Los Mochis Driving across the Mexican state of Sinaloa, no matter you’re preconceived impressions, especially from Culiacan to Los Mochis, you feel like you’re in something close to the breadbasket of Mexico. Hectares after hectares of corn, frijoles, and garbanzos. Is this Bakersfield, California or is this Los Mochis, Sinaloa? El Chapo and the cartel probably saw their fate in the fields from birth and decided to go after a money crop. The farming operations are huge agribusiness giants, at least so it seems as the miles on the tollway stream by. Relatively speaking, Sinaloa with a poverty rate of 30.9% is 21st in Mexico, which in US terms is terrible, but the southern Mexican states have rates two-times that level, making the northern states near the border seem richer.
Meanwhile north of the border there’s another kind of corruption that seems commonplace when it comes to the poor. Yet another report, this time from the Wall Street Journal, looking at almost 500 transactions by tax-exempt, nonprofit hospitals, ostensibly receiving an estimated $8.8 billion in tax relief because they are charitable and serving the poor, found that these hospitals were closing more facilities in poor areas and expanding into wealthier areas. Just a few of the examples included the fact that…
Since 2001, half the hospitals divested by CommonSpirit Health, a large Catholic system based in Chicago, were in communities where the poverty rate was above the medians for state hospital markets, compared with 30% of those it added. At Bon Secours Mercy Health, formed by the 2018 merger of two growing regional nonprofits, about 42% of hospitals it divested were in areas with higher poverty, compared with 27% of hospitals it added. Of hospitals divested or closed by St. Louis-based Ascension, about half were located in higher-poverty areas, compared with 40% of the Catholic system’s acquisitions.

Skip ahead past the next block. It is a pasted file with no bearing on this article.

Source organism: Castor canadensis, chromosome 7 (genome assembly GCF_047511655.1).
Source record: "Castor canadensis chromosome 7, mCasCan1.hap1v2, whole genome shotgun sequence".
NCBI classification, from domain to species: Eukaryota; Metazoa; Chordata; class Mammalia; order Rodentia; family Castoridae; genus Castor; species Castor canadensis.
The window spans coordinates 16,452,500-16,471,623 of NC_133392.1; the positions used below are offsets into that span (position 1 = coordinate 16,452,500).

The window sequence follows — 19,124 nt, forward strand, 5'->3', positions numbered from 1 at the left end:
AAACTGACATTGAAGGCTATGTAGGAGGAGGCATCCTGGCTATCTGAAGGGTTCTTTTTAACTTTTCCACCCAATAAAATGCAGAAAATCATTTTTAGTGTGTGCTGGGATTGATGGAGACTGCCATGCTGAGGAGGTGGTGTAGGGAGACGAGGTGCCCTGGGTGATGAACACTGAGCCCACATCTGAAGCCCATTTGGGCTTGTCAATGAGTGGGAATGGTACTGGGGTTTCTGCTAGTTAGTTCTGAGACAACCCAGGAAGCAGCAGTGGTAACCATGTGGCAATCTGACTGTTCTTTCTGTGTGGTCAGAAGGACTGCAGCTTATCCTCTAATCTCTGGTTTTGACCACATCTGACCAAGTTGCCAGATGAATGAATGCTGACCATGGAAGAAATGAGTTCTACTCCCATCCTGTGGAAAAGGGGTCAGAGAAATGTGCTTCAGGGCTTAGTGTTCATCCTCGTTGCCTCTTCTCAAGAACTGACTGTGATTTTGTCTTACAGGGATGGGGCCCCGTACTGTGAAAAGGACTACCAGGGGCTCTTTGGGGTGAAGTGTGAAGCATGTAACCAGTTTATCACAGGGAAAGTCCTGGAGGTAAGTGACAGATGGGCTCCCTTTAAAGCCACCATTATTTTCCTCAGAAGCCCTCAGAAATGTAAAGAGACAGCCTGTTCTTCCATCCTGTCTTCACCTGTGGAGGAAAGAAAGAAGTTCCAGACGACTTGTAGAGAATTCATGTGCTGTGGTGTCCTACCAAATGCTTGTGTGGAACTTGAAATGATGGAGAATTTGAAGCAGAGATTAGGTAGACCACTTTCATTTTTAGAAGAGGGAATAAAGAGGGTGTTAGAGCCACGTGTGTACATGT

My hair’s on fire. This is disgusting and done in plain sight with impunity.
It’s no surprise that income, or the so-called social determinants of health, make it clear that your very life and time on earth is locked to your home address, your wealth, and of course your race. In fact, reading Linda Villarosa’s Under the Skin: The Hidden Toll of Racism on American Lives and on the Health of Our Nation, it’s clear that it’s not just poverty and class – race trumps. Villarosa is shrewd. She personalizes her journey to this recognition, bringing the reader along with her in the dismantling of falsehoods and misconceptions, many that she had as well, until the conclusion that health is racialized is unavoidable. Painfully, some of the horrific examples are from New Orleans-area tax-exempt, nonprofits like Ochsner and Touro. On the high side, she props the New Orleans Doula Collective, which used to meet regularly in our community space at Fair Grinds Coffeehouse. Of course, her overall recommendation is just stopping the discrimination that is killing people based on their race, gender, and poverty, but she also makes the case that the failure of doctors and hospitals to listen and heed the voices from their patients and the community could be alleviated with a wildly expanded program of community health workers (CHWs). Part of the Biden federal Covid response funded expanded CHW programs and numbers, including in Louisiana, and that was a good thing. These are the barefoot doctor equivalents that made the difference in China and Cuba decades ago and more recently in Ethiopia, Peru, and other countries.
Since our hospitals are all about the dollar, we can’t count on them without top to bottom reform, so having a small army of community health workers would save and extend lives at for pennies compared to what they are stealing. How about we all start making that demand?